Active: Active Degree: PhD, ABCN Academic Title: Professor Institute Title: Director Email:email@example.com Office Phone: 314-516-8403 Fax Phone: 314-516-8405
Dr. Paul’s research program is focused on mechanisms of brain dysfunction in health conditions that primarily impact brain structures located deep beneath the surface of the cerebral cortex.
Dr. Paul’s research team has developed specific expertise in human immune deficiency syndrome (HIV), subcortical stroke, and early life trauma as three conditions that impact the integrity of deep brain structures including the white matter, basal ganglia, and limbic structures. Neuropsychological methods and neuroimaging techniques are primary research methods applied by Dr. Paul’s team to define behavioral and anatomical signatures of brain dysfunction in these conditions. Dr. Paul has a special interest in the application of these methods in resource-limited environments and he has active research programs in South Africa, Africa, Thailand, Vietnam, and Cambodia. He is a member of the HIV Cure Consortium and he works closely with collaborators at University of California San Francisco, Brown, Yale, and Washington University.
Neuroimaging and Neurobehavioral Basis of Risky Decision Making in Adolescents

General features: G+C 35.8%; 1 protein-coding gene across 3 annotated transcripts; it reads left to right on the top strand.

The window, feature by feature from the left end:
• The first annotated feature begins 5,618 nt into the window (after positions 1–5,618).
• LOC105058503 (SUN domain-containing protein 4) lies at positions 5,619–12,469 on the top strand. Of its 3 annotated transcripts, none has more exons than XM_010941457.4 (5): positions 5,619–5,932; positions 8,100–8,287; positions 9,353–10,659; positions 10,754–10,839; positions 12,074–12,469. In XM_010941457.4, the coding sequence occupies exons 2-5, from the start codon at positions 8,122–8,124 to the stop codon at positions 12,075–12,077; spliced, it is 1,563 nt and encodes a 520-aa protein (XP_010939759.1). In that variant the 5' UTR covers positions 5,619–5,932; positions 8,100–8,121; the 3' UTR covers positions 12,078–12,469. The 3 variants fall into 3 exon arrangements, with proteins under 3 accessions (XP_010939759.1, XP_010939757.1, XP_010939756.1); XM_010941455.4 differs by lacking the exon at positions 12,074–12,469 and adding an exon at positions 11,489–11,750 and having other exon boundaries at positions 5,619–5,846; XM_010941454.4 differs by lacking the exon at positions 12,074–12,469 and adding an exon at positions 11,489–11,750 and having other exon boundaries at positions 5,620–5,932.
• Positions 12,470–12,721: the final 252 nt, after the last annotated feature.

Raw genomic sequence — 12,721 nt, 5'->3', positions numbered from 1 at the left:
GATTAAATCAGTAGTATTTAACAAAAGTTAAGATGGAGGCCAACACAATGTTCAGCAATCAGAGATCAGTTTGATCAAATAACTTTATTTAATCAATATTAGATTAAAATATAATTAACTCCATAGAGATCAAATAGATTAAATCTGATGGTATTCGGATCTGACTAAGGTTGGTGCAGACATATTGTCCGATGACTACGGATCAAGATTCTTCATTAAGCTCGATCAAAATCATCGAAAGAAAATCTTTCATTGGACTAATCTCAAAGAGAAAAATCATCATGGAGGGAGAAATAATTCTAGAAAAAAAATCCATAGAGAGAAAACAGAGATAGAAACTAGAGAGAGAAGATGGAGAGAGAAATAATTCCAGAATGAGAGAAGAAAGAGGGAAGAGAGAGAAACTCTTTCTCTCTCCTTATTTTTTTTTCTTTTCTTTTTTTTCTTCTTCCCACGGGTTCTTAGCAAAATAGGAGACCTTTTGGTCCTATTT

This project will develop neuroimaging biomarkers to assess the effects of risky decision making in HIV- and HIV+ adolescents.
This study will provide valuable data to facilitate our understanding of the relationship between physical frailty and neurocognitive impairment in older HIV+ participants and may help future adjunctive therapies.
This project assists nurses and clinicians in deciding the appropriate timing for initiating highly active antiretroviral therapy (HAART) and helps them evaluate the efficacy of tailored adjunctive neuroprotective therapies.
The goal of this project is to examine the neurovirulence of clade C HIV. The study utilizes diffusion tensor imaging, viral laboratory markers, and neuropsychological function to characterize the relevance of the Tat protein defect in clade C HIV.